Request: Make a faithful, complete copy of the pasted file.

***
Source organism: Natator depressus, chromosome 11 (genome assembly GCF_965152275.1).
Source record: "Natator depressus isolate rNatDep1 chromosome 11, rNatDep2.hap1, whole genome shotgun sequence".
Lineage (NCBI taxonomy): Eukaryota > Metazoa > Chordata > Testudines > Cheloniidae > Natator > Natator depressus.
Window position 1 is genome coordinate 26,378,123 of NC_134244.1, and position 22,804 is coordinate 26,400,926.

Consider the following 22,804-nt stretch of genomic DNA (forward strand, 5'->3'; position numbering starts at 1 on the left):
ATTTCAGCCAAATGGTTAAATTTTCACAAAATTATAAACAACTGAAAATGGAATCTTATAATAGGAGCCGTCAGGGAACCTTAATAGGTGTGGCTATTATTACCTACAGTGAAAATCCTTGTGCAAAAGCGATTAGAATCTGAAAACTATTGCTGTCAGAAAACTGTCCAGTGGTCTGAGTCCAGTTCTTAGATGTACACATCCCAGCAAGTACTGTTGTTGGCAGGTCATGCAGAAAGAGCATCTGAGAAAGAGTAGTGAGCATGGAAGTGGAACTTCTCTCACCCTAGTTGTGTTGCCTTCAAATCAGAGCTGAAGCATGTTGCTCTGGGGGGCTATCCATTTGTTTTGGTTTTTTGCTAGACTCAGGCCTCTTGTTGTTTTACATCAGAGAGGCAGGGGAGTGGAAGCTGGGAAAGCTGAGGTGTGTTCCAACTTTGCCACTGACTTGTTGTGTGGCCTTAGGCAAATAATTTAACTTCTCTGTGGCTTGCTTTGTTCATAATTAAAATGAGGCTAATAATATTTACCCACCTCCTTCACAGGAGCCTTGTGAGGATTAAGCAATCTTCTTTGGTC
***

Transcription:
Source organism: Natator depressus, chromosome 11 (genome assembly GCF_965152275.1).
Source record: "Natator depressus isolate rNatDep1 chromosome 11, rNatDep2.hap1, whole genome shotgun sequence".
Lineage (NCBI taxonomy): Eukaryota > Metazoa > Chordata > Testudines > Cheloniidae > Natator > Natator depressus.
Window position 1 is genome coordinate 26,378,123 of NC_134244.1, and position 22,804 is coordinate 26,400,926.

Consider the following 22,804-nt stretch of genomic DNA (forward strand, 5'->3'; position numbering starts at 1 on the left):
ATTTCAGCCAAATGGTTAAATTTTCACAAAATTATAAACAACTGAAAATGGAATCTTATAATAGGAGCCGTCAGGGAACCTTAATAGGTGTGGCTATTATTACCTACAGTGAAAATCCTTGTGCAAAAGCGATTAGAATCTGAAAACTATTGCTGTCAGAAAACTGTCCAGTGGTCTGAGTCCAGTTCTTAGATGTACACATCCCAGCAAGTACTGTTGTTGGCAGGTCATGCAGAAAGAGCATCTGAGAAAGAGTAGTGAGCATGGAAGTGGAACTTCTCTCACCCTAGTTGTGTTGCCTTCAAATCAGAGCTGAAGCATGTTGCTCTGGGGGGCTATCCATTTGTTTTGGTTTTTTGCTAGACTCAGGCCTCTTGTTGTTTTACATCAGAGAGGCAGGGGAGTGGAAGCTGGGAAAGCTGAGGTGTGTTCCAACTTTGCCACTGACTTGTTGTGTGGCCTTAGGCAAATAATTTAACTTCTCTGTGGCTTGCTTTGTTCATAATTAAAATGAGGCTAATAATATTTACCCACCTCCTTCACAGGAGCCTTGTGAGGATTAAGCAATCTTCTTTGGTC